Maha Qubty, spokeswoman for the Bedouin pressure group the Regional Council for Unrecognised Villages in the Negev, says most Bedouins live in tents or zinc huts for two reasons. “First it is self-preservation: the state is less likely to demolish a hut or tent than a stone building. And second, the cost of repairing a hut is much lower than rebuilding a house.”
 
The threat of demolition is not an empty one. On 4 July, some 500 policemen escorted bulldozers into Wadi Al-Naam to demolish four homes close to the main road. According to witnesses, when one woman tried to stop the destruction the police tied her to an electricity pylon as her children looked on.
 
The four houses destroyed in Wadi Al-Naam are part of a wave of demolitions that have been ordered in the Negev recently. In the past few years the Bedouins had grown resigned to a dozen or so demolitions a year, but there have been more than 70 in the past two months alone.
 
In Al-Garin village, Abed Al-Arzeq Al-Sayed sat under a tarpaulin tent with a handful of his 16 children the day after they were all made homeless. At 4.30am on 9 July the family was woken by the sound of police breaking down the doors of his two-storey cinderblock home with pickaxes.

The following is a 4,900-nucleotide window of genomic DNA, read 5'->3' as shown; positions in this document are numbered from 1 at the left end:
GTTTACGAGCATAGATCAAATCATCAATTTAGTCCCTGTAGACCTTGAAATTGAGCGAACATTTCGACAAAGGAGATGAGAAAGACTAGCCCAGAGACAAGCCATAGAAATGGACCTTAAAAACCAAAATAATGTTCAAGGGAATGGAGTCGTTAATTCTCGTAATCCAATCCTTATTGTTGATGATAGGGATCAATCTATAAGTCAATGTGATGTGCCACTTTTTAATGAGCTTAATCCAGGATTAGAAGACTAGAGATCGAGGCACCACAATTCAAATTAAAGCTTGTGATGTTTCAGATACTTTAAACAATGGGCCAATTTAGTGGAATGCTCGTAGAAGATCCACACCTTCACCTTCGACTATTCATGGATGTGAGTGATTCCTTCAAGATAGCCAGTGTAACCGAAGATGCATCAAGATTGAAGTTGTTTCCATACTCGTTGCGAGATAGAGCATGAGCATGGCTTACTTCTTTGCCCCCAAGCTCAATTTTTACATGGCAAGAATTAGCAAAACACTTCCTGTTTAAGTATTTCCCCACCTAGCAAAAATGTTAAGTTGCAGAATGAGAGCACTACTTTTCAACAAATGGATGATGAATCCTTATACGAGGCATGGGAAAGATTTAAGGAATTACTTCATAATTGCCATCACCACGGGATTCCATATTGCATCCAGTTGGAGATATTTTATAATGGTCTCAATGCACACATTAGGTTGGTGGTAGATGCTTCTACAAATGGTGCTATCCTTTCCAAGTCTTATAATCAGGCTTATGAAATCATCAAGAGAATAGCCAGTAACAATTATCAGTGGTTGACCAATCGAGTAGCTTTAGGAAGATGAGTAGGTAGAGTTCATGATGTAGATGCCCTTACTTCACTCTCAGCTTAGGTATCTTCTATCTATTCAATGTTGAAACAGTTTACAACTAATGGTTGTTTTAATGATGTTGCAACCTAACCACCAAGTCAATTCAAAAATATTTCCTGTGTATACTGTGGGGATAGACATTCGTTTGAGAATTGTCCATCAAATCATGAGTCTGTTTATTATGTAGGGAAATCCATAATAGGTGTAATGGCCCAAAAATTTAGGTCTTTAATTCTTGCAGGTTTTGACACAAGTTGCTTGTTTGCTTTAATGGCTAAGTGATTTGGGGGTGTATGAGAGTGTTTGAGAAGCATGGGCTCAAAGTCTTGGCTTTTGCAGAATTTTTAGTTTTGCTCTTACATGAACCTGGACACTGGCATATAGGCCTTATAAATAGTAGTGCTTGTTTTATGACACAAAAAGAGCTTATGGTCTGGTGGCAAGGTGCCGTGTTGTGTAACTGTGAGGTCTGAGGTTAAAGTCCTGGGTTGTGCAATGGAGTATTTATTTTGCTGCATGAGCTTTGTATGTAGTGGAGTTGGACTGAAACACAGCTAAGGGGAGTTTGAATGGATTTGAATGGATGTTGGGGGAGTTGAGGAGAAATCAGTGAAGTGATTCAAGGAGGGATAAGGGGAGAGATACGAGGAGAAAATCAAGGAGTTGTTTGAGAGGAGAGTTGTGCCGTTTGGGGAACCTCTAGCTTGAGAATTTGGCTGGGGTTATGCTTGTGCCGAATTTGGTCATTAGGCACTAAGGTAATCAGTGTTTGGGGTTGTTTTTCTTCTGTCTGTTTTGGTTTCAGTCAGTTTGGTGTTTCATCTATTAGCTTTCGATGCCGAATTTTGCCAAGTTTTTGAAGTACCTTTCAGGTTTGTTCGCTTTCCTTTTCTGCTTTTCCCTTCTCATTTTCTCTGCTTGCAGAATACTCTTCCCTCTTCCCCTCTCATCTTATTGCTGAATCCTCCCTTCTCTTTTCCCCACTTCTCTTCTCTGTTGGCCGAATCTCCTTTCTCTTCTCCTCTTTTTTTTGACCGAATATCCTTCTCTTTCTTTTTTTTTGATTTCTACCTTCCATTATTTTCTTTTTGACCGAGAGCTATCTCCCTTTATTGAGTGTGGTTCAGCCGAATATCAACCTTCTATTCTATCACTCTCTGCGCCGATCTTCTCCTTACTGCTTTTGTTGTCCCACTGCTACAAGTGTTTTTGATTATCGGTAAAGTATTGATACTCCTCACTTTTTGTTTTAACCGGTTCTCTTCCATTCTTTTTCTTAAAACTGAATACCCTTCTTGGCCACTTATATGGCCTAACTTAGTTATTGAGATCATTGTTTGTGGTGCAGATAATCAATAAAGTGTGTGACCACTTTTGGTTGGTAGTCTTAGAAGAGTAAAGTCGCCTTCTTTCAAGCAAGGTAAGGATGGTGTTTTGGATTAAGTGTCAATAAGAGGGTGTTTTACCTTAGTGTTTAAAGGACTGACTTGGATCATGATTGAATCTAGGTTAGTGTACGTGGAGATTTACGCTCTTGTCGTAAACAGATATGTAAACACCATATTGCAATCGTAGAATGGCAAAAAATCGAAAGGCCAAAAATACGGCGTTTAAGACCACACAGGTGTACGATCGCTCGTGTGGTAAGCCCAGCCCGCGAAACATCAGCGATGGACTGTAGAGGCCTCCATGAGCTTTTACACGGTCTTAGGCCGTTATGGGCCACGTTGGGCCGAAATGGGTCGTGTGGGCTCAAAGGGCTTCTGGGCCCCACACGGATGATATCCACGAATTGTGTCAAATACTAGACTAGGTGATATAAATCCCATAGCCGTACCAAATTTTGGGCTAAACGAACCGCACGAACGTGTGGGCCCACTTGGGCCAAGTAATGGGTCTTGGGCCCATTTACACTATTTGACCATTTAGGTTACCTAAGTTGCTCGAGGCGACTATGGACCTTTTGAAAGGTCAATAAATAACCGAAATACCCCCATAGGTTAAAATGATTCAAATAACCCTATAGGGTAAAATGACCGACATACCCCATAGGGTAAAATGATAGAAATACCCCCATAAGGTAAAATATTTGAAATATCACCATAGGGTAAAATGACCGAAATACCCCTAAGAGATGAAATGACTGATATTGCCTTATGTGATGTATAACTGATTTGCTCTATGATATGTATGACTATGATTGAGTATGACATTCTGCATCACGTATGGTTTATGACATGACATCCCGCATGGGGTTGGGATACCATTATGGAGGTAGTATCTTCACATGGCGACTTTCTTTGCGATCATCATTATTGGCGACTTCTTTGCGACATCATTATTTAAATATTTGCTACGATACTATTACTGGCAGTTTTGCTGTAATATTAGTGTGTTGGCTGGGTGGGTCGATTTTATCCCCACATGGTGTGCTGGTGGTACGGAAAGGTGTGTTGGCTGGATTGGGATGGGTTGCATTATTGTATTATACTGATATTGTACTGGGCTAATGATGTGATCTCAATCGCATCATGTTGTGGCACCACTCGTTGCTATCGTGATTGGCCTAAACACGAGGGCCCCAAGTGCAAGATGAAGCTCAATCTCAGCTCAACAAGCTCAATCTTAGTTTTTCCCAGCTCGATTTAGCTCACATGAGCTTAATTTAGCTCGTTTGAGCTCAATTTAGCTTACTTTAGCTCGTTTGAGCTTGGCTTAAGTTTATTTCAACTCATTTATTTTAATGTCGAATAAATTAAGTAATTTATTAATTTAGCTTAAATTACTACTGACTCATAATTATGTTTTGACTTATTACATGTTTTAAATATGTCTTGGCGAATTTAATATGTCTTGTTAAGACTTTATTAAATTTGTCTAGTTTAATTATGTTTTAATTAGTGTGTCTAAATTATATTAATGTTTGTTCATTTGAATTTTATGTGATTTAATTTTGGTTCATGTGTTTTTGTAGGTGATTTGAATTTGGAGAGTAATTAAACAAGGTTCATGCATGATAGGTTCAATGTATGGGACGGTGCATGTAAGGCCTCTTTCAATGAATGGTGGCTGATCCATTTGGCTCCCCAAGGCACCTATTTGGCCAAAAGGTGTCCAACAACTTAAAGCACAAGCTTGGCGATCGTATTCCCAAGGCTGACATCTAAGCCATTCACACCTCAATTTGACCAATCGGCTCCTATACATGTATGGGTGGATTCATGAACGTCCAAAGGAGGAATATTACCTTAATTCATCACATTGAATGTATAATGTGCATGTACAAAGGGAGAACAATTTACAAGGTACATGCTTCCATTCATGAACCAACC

“The next thing we knew there were police everywhere, grabbing the children from their beds and taking them down to the street,” he says. “The bulldozers destroyed the house in minutes. We didn’t have the chance to save any of our possessions.”
 
Al-Sayed says the court order he was later shown by the police was out of date: it was issued in June before he lodged an appeal that was still being considered by the court. “They didn’t seem concerned that their actions were illegal.”
 
On 11 July, in a sign of the growing anger at the rampant destruction, Bedouin tribal leaders held a protest outside the Interior Ministry in Beersheva. They say the recent destructions break an unwritten promise to freeze demolitions in the most crowded villages.
 
Taleb Al-Saana, a Bedouin member of Knesset who was at the demonstration, said: “This kind of harassment has been part of Israeli policy since 1948. The Zionist idea is that this country is only for Jews and that we are foreigners in our own land.”
 
Under the previous government of Ehud Barak the Bedouins had been buoyed by a decision to partially recognise eight of the villages. Now they fear that even this recognition is turning hollow. Recent house demolitions have occurred in two recognised villages, Al-Garin and Bir Hadaj.
 
Tribal leaders suspect the hand of Prime Minister Ariel Sharon, the architect of previous attempts to “Judaise” Arab areas of Israel — in the Negev, Galilee and central Triangle region — behind the latest assault.